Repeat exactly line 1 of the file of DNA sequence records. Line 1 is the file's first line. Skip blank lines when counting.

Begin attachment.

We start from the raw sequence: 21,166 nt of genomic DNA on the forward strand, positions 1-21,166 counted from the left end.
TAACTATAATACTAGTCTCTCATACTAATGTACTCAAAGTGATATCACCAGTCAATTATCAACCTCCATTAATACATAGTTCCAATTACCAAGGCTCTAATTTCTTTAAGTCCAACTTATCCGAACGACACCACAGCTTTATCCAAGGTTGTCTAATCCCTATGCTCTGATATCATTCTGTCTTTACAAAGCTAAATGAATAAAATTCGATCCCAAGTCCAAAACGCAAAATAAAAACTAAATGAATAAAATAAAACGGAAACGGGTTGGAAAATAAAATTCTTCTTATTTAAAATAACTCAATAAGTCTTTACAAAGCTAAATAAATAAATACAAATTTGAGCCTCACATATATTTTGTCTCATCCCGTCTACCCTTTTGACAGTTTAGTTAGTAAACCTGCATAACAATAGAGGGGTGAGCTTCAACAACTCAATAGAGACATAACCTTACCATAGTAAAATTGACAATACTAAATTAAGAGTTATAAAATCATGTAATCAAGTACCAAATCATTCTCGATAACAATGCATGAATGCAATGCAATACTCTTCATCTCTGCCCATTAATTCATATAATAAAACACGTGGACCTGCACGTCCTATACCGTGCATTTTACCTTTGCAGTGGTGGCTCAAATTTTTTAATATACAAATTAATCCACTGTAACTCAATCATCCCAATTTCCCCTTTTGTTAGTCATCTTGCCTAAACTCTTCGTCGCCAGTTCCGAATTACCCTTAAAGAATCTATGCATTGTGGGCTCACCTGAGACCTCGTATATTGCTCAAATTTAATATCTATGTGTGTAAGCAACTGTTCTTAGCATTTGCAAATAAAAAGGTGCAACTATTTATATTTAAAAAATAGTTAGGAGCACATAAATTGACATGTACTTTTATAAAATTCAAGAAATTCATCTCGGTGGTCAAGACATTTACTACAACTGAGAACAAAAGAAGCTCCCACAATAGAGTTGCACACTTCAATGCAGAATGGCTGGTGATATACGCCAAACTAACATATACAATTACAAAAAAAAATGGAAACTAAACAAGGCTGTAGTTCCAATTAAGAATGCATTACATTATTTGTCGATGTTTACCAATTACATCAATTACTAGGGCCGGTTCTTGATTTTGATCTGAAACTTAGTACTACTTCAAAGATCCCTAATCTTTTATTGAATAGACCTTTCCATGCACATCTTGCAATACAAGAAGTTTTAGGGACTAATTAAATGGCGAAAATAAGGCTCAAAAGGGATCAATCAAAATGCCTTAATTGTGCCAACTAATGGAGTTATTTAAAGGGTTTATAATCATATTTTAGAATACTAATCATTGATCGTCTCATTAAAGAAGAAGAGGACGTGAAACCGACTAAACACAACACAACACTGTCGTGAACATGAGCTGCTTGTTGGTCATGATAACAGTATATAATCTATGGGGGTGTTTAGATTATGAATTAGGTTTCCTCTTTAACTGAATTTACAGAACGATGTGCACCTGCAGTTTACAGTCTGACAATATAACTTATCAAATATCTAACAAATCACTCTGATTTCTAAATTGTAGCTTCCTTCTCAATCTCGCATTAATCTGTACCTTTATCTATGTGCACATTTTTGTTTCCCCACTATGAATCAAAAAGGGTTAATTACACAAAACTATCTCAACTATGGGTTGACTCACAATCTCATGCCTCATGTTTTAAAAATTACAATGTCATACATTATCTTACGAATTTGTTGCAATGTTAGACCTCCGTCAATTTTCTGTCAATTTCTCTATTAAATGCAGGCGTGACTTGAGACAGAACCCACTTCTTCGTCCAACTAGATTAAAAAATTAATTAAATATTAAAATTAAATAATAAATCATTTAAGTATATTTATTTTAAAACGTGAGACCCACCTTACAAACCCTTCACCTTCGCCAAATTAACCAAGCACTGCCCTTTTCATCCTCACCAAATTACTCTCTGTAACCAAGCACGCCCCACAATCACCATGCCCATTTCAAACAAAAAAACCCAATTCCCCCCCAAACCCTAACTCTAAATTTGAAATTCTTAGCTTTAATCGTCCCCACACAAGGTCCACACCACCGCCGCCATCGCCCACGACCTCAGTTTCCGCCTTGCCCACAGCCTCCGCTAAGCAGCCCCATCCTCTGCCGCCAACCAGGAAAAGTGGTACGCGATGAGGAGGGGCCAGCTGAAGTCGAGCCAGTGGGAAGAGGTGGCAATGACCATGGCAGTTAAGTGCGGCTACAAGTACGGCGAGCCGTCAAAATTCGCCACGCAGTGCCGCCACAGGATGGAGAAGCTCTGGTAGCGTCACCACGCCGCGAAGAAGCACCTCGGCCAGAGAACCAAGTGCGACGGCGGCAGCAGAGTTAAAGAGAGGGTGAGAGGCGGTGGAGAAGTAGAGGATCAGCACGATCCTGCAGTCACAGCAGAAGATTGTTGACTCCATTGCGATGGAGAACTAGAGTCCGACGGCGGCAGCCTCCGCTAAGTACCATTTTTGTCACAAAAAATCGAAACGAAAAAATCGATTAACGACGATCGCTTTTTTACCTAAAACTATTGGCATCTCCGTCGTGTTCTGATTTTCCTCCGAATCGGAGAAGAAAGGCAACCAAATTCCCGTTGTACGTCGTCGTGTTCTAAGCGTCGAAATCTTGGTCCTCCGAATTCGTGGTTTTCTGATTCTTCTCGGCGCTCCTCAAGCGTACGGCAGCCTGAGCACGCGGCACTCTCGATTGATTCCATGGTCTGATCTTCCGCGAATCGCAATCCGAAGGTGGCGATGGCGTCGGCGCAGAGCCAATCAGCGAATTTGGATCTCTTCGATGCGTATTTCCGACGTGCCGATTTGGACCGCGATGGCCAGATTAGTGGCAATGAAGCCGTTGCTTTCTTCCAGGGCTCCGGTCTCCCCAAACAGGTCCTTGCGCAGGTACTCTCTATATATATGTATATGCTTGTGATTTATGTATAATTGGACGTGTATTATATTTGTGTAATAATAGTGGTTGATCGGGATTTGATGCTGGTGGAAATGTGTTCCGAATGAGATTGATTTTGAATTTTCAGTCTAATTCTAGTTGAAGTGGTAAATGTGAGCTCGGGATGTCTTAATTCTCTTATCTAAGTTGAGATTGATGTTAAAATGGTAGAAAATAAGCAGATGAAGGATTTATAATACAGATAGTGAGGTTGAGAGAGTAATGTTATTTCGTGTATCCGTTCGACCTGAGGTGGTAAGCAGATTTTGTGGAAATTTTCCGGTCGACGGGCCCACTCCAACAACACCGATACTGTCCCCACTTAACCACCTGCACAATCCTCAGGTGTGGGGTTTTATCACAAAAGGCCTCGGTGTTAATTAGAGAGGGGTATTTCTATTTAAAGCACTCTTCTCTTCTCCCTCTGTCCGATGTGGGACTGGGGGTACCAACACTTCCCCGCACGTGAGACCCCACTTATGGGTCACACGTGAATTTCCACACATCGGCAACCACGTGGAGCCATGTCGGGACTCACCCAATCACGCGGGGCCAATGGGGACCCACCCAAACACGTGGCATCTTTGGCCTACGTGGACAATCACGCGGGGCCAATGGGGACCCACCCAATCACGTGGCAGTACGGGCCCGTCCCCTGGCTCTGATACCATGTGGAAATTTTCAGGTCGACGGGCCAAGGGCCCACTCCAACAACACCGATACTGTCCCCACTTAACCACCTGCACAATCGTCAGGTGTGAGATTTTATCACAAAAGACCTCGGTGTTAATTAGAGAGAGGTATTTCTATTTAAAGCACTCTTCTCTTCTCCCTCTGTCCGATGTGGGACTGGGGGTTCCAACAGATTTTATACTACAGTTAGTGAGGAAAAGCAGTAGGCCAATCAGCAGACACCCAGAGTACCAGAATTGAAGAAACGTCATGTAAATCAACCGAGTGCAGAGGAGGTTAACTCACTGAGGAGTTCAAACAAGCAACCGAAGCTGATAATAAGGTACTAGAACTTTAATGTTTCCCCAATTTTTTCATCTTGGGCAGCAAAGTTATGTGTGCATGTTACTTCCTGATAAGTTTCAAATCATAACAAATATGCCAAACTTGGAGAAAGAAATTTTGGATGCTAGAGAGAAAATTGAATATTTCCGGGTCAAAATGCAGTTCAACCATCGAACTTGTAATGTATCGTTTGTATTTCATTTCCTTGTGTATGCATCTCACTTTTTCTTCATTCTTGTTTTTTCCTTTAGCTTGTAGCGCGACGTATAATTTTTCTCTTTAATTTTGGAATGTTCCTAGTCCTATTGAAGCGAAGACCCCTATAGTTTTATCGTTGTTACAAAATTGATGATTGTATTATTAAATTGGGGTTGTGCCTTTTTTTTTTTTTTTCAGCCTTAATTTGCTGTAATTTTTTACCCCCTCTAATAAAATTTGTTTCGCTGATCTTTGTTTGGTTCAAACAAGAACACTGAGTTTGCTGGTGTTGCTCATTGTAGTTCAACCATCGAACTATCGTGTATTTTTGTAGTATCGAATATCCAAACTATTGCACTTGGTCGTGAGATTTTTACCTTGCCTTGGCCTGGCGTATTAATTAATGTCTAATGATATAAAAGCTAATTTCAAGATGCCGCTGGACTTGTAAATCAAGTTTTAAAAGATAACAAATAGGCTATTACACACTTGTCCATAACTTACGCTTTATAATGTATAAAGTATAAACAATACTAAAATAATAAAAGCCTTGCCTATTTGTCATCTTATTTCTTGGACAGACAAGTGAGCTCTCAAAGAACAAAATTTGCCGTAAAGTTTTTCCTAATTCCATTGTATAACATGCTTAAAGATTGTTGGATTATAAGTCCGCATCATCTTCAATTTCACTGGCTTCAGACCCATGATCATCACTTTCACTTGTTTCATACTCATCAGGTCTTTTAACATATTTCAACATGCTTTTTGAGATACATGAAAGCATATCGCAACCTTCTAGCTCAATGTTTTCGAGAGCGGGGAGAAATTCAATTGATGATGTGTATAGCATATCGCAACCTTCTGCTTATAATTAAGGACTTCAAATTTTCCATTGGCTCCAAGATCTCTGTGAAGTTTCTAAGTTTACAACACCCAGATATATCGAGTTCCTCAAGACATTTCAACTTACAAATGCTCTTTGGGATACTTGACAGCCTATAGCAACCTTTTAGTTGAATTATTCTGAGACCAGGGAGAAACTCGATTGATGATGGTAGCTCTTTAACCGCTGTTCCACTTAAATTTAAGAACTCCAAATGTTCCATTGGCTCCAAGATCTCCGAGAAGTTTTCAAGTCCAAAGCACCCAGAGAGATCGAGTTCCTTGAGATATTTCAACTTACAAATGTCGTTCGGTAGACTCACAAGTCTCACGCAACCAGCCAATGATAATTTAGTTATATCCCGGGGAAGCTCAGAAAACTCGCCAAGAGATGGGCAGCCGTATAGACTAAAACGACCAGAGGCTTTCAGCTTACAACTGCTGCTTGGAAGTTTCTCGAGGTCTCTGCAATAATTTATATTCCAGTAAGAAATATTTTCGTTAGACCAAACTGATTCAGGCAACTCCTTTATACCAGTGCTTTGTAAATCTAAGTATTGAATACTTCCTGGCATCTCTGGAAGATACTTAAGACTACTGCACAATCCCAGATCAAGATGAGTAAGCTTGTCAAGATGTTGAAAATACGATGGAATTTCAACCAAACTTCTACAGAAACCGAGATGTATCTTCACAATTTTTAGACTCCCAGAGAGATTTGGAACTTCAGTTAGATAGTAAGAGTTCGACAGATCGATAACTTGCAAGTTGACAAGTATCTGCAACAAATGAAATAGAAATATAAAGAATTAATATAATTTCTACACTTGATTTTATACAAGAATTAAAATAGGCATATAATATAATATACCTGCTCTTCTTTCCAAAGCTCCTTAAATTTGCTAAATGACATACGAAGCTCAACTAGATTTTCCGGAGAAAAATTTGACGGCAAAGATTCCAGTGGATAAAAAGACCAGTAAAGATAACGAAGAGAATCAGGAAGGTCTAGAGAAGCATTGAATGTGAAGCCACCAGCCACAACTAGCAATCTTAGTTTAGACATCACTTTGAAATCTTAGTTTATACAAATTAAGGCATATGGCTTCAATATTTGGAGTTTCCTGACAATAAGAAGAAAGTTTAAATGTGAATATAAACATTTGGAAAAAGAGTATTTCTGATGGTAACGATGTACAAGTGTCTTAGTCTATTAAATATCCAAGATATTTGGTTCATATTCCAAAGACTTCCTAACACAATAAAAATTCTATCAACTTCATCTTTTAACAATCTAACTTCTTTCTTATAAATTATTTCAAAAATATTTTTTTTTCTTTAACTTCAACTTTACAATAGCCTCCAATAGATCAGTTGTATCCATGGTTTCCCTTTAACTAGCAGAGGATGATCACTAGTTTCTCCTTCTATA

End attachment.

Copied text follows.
We start from the raw sequence: 21,166 nt of genomic DNA on the forward strand, positions 1-21,166 counted from the left end.